SAN ANTONIO – Texas Gov. Greg Abbott and Attorney General Ken Paxton were dealt another blow in court on Friday after the Fourth Court of Appeals sided against them in their efforts to undo Bexar County’s mask mandate in public schools.
On Thursday, the statewide officials filed an appeal seeking to reverse a Bexar County judge’s temporary restraining order that allowed the county to mandate masks in school. The court denied the emergency motion to vacate the restraining order, upholding the county’s mandate.
The temporary restraining order against Abbott’s executive order is only in effect until Monday, when a local district judge will determine whether the local governments can continue mandating masks.
Abbott and Paxton will likely now appeal to the Texas Supreme Court.
“There are still some long days ahead, but I’m encouraged that the law continues to be on the side of students, teachers and public health,” San Antonio Mayor Ron Nirenberg said in a tweet on Friday.
The TX Fourth Court of Appeals has upheld our local health authority’s school mask directive.— Mayor Ron | Get vax’d! 💪 (@Ron_Nirenberg) August 13, 2021
There are still some long days ahead, but I’m encouraged that the law continues to be on the side of students, teachers and public health.
City Attorney Andy Segovia released the following statement after the ruling:
“We are pleased with the result of the Fourth Court’s ruling. The mask mandate is time sensitive and every day we have to fight the pandemic is another day we are able to keep our community safe. We look forward to the Monday temporary injunction hearing.”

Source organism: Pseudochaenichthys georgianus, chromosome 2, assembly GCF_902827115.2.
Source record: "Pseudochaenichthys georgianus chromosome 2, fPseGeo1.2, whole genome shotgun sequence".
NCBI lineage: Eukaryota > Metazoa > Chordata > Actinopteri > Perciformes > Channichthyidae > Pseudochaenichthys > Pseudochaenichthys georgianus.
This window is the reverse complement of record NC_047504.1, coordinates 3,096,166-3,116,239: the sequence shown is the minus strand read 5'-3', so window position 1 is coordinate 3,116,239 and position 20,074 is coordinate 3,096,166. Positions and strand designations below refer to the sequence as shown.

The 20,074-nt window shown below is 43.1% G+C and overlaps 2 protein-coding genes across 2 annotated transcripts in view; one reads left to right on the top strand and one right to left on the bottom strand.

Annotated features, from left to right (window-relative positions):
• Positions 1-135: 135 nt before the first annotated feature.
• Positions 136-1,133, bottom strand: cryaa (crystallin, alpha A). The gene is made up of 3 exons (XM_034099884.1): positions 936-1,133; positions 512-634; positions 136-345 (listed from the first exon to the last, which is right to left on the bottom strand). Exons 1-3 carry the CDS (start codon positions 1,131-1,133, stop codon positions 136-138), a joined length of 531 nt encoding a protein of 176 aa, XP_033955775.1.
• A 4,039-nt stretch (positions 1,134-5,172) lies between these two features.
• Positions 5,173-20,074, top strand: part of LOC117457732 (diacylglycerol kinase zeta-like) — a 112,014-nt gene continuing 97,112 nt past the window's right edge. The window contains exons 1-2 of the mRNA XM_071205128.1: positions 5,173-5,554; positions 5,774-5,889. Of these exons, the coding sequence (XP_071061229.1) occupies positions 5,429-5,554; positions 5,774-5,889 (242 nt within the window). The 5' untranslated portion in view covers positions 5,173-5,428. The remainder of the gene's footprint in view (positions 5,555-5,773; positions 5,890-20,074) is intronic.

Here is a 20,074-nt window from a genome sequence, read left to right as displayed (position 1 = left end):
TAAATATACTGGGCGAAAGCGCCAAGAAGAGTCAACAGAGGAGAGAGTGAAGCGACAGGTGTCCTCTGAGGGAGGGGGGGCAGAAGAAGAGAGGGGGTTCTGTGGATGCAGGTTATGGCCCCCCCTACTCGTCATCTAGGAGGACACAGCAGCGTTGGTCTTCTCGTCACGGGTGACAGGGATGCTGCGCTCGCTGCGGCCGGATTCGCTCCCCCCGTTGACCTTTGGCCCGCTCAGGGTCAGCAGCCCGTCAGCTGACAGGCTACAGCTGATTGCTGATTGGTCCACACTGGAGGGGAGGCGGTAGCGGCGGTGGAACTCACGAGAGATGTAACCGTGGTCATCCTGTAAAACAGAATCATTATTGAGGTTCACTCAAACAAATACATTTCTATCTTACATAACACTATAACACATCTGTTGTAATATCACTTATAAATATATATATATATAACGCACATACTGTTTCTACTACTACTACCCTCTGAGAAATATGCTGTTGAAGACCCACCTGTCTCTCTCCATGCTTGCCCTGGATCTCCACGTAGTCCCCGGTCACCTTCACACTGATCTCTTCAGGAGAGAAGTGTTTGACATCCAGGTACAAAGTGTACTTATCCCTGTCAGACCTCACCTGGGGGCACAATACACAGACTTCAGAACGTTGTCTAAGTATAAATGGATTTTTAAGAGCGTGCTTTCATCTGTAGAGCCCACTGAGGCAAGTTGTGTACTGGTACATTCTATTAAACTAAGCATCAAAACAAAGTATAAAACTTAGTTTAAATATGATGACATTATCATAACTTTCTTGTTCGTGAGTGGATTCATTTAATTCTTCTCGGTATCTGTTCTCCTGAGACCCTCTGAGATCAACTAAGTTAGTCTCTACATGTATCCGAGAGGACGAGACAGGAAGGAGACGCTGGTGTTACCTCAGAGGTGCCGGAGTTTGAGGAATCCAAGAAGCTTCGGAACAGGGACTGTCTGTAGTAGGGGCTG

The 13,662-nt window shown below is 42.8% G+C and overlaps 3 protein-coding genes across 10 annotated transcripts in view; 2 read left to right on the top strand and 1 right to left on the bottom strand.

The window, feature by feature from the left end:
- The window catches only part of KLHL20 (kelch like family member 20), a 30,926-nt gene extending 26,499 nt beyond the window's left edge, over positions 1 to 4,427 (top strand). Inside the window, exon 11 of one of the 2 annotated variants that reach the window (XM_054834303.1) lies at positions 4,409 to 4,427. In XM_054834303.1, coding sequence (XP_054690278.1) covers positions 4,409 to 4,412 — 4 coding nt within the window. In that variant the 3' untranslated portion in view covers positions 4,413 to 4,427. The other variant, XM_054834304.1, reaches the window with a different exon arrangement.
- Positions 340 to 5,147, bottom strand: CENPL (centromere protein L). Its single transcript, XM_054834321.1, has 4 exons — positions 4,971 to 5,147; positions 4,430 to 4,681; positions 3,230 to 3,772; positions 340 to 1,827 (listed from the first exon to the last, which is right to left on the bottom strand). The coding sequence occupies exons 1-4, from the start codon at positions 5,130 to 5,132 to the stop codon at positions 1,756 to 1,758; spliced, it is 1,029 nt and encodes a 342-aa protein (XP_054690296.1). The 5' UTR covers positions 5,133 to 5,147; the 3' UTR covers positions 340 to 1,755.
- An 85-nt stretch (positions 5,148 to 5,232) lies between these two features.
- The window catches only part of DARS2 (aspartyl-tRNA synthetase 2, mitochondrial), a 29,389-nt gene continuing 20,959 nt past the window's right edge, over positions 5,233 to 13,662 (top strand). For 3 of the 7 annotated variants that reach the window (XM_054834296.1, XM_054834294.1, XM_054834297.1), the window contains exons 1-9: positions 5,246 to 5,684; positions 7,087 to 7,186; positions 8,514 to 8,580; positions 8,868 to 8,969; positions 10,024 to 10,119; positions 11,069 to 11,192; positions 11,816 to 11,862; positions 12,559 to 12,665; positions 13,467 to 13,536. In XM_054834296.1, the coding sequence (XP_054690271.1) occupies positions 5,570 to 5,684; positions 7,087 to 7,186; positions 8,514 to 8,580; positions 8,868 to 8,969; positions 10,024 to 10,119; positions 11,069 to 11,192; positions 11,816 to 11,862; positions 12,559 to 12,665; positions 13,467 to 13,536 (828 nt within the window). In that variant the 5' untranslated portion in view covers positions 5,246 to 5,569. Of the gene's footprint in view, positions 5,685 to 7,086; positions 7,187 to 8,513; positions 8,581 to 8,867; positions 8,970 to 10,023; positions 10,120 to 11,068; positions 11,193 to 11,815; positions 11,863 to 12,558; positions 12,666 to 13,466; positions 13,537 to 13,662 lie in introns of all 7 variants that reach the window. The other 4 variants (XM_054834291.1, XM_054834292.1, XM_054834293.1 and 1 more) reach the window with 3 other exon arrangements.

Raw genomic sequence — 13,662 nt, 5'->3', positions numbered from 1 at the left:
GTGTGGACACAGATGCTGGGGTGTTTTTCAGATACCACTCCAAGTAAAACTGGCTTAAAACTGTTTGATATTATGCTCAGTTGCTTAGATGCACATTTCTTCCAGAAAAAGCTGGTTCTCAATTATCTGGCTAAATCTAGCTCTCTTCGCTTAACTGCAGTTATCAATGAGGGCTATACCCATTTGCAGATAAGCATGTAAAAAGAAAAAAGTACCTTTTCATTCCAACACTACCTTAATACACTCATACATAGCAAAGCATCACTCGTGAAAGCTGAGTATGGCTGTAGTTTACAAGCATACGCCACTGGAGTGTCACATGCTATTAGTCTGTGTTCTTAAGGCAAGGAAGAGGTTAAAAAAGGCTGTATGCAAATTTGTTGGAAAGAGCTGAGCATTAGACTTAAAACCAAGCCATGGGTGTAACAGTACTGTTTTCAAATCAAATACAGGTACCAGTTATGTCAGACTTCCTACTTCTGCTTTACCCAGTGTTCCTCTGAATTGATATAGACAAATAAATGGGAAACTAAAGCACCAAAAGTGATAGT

On Tuesday, Bexar County scored a court victory when 57th Civil District Court Judge Toni Arteaga granted the order, which prevented the enforcement of Abbott’s latest executive order that barred local governments from imposing any coronavirus-related mandates.
Hours after the temporary court victory, Metro Health issued a health directive requiring masks be worn in public schools in Bexar County and San Antonio.
Lawyers for the governor and attorney general argued that the restraining order “will have shattered” the state’s ability to “carry out an orderly, cohesive, and uniform response to the COVID-19 pandemic.” The governor has broad authority through the Texas Disaster Act, according to the brief, which he has relied on to issue executive orders throughout the coronavirus pandemic.
The attorney general’s office also took issue with the county’s argument that they have a right to impose a mask mandate under the Texas Health and Safety code.
Those codes say “nothing of whether the Governor, in times of emergency, may suspend that authority or whether the health and safety of Texans statewide is ‘state business.’”
Arteaga’s Tuesday ruling was the first court loss for Abbott’s ban on coronavirus mandates, which have been challenged across the state in recent days.
Like other major cities in Texas, San Antonio has seen a surge in coronavirus cases as students — many of whom are too young to be vaccinated — are returning to school for in-person instruction.
As of Thursday, Bexar County’s 7-day average of new coronavirus cases stood at 1,322. Hospitalizations have also soared to 1,267. By comparison, an average of 140 patients were hospitalized with the virus in early July.
City officials also said that resources have been spread so thin that ambulances were unavailable to respond to emergencies for 26 minutes.
Several school districts have said they will openly defy Abbott’s ban on mask mandates and more court challenges are expected.